After Nehivena’s sixth grade teacher sexually abused her at school, he left her badly hurt and alone in the classroom. With difficulty, the 12-year-old made her way home where her mother immediately took her for medical care and contacted the police.
The officer referred Nehivena’s mother to SIN-DO, a Global Fund for Women grantee that stepped in to pay Sabina’s medical expenses and support her family in filing charges against the teacher.
“It is thanks to SIN-DO that Nehivena is still alive,” said Nehivena’s mother.
Support from SIN-DO helped to convict the teacher and enabled Nehivena to resume her studies at a different school.
Teaching the Importance of Education
Sexual harassment in Beninese schools is a significant reason for low enrollment of girl students. SIN-DO’s programs reach the most marginalized adolescent girls through community-based training sessions on sexual harassment, forced marriage, and importance of girls’ education.
“I have two daughters who had never been to school,” said Madame Lissassi Gbegan, whose daughter received her basic education certificate through a SIN-DO program. “SIN-DO provided school materials and visited them in school and at home to motivate them.”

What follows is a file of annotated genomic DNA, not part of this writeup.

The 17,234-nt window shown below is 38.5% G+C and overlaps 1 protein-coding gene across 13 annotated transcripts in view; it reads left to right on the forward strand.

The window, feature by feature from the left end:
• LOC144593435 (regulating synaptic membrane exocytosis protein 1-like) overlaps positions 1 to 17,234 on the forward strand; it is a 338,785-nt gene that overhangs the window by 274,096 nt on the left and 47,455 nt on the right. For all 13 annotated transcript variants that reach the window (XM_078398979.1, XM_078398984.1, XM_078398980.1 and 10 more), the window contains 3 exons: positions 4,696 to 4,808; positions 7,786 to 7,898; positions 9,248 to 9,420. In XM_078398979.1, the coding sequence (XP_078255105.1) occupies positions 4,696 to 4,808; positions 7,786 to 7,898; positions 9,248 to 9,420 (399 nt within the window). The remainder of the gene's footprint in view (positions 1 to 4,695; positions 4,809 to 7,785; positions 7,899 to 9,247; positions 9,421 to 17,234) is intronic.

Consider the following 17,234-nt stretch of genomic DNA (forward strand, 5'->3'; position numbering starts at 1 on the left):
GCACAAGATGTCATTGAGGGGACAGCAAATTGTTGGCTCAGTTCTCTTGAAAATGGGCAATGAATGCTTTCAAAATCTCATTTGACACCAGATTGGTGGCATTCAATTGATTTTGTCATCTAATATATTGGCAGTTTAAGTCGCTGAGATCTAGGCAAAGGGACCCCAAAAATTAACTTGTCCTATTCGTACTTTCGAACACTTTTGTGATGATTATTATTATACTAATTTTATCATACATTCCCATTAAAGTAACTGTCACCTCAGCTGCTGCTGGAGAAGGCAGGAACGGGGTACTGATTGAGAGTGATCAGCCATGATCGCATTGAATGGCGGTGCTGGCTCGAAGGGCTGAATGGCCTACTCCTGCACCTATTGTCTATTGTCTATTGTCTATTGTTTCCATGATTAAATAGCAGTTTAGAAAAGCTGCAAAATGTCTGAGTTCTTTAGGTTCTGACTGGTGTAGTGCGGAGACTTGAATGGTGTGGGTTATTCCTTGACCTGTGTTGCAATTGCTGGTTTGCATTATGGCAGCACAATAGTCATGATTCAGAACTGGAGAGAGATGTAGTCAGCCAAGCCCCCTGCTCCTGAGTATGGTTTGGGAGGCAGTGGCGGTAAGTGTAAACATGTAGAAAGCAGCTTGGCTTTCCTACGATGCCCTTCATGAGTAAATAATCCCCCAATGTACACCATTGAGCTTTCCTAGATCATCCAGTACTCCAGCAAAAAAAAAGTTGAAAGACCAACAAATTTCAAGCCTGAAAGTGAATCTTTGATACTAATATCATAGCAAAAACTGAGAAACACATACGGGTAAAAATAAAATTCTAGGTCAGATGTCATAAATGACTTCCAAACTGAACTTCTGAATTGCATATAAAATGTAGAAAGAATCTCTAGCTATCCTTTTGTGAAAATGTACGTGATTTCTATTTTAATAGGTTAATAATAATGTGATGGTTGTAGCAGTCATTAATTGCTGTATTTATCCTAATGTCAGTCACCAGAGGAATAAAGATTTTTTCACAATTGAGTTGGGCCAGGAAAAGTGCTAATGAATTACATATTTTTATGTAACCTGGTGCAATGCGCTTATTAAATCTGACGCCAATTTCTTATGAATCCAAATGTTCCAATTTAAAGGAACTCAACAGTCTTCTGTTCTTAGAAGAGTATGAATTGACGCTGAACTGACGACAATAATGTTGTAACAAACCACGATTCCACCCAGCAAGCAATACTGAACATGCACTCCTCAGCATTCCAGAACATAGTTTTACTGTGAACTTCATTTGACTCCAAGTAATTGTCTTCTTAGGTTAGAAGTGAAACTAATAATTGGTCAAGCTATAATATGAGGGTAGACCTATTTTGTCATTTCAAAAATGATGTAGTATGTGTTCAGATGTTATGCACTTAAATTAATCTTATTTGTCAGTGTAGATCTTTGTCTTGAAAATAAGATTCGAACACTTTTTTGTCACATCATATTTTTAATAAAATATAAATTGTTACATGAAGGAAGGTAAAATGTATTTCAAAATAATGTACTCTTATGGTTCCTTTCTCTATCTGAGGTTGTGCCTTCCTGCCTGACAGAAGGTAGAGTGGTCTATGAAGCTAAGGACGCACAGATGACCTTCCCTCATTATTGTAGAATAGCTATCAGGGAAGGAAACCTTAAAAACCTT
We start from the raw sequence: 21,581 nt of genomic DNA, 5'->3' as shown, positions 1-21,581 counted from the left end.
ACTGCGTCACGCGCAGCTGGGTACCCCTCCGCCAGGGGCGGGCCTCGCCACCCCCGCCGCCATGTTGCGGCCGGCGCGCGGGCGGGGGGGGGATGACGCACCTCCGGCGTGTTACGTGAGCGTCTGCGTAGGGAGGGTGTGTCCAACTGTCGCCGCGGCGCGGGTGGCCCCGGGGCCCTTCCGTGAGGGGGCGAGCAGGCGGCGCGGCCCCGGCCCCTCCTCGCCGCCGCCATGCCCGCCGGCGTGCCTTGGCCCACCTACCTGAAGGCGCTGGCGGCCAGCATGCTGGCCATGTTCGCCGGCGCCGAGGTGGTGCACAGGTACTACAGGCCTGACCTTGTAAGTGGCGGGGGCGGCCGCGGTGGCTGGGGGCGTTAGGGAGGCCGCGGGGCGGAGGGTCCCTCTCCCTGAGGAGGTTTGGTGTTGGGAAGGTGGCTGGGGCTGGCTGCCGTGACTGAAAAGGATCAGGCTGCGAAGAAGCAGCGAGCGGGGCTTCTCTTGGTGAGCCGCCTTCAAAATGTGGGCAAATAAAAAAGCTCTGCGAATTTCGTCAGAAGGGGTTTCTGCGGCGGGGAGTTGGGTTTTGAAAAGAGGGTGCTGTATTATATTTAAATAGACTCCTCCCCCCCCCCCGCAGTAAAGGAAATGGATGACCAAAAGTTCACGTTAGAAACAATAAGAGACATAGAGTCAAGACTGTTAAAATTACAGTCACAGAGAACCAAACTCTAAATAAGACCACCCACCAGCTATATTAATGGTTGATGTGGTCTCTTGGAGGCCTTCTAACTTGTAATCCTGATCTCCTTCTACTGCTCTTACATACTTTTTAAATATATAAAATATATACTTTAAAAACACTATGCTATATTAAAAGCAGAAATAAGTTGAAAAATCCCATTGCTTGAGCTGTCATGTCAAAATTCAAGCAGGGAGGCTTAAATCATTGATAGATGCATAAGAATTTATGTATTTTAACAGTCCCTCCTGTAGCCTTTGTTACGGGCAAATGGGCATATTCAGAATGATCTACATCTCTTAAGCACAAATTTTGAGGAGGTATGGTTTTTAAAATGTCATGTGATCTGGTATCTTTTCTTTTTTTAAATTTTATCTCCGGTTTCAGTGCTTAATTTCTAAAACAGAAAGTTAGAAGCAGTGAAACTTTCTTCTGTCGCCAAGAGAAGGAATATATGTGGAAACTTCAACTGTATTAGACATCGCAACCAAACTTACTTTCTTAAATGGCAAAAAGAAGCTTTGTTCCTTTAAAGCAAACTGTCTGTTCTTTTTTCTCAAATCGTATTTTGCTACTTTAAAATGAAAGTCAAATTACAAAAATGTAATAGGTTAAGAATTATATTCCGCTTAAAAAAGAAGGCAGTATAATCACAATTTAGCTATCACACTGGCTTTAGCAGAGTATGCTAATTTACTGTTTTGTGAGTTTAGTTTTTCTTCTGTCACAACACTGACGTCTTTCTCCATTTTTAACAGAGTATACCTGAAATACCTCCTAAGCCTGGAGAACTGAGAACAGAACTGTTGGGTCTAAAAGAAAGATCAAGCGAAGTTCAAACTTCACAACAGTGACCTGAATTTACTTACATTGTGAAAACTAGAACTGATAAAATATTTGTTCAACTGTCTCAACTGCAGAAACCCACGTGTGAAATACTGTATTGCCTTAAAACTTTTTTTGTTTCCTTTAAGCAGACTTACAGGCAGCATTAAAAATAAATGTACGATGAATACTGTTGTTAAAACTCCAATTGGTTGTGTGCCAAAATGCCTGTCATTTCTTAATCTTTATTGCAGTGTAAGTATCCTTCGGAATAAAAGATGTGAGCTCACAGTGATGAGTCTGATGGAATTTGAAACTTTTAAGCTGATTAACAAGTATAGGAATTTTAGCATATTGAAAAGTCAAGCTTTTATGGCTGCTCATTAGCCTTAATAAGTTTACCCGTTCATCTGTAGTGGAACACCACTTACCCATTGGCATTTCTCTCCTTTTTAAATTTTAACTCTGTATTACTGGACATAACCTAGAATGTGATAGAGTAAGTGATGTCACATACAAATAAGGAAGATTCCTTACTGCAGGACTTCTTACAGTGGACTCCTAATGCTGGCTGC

Through their wide range of community programs, this Global Fund grantee, with a staff of just eight, has benefited over 40,000 women and girls in Benin over the last decade. Of these, 8,000 were adolescents – including several hundred adolescent mothers, according to a recent evaluation of SIN-DO by Honorine Honkou and commissioned by the Global Fund, with the support of the Nike Foundation.
Strategies for Change
The case study highlights the role of girl-focused community organizations, including SIN-DO. With the adoption of Benin's new 2006 education policies, SIN-DO is a vital partner as the Beninese government makes efforts to scale access to girls' education. The study further found strategies that engage parents, community leaders and girls directly catalyzed a widespread community movement toward girls’ education. Economic empowerment programs for mothers and training programs for parents to become advocates for their girls in school resulted in a striking increase in school enrollment and graduation rates for girls.
“Because of SIN-DO, we have changed our mentality regarding the education of our children. We recognize the importance of girls’ education,” said Adklommè Village Chief, Barnabè Koido.
Since 1998, Global Fund has awarded $158,000 in funding to SIN-DO. Currently, Global Fund supports nearly 200 community organizations in 78 countries that are working to secure girls’ rights, access to education and well-being.Read the case study as a pdf (1.79 MB) »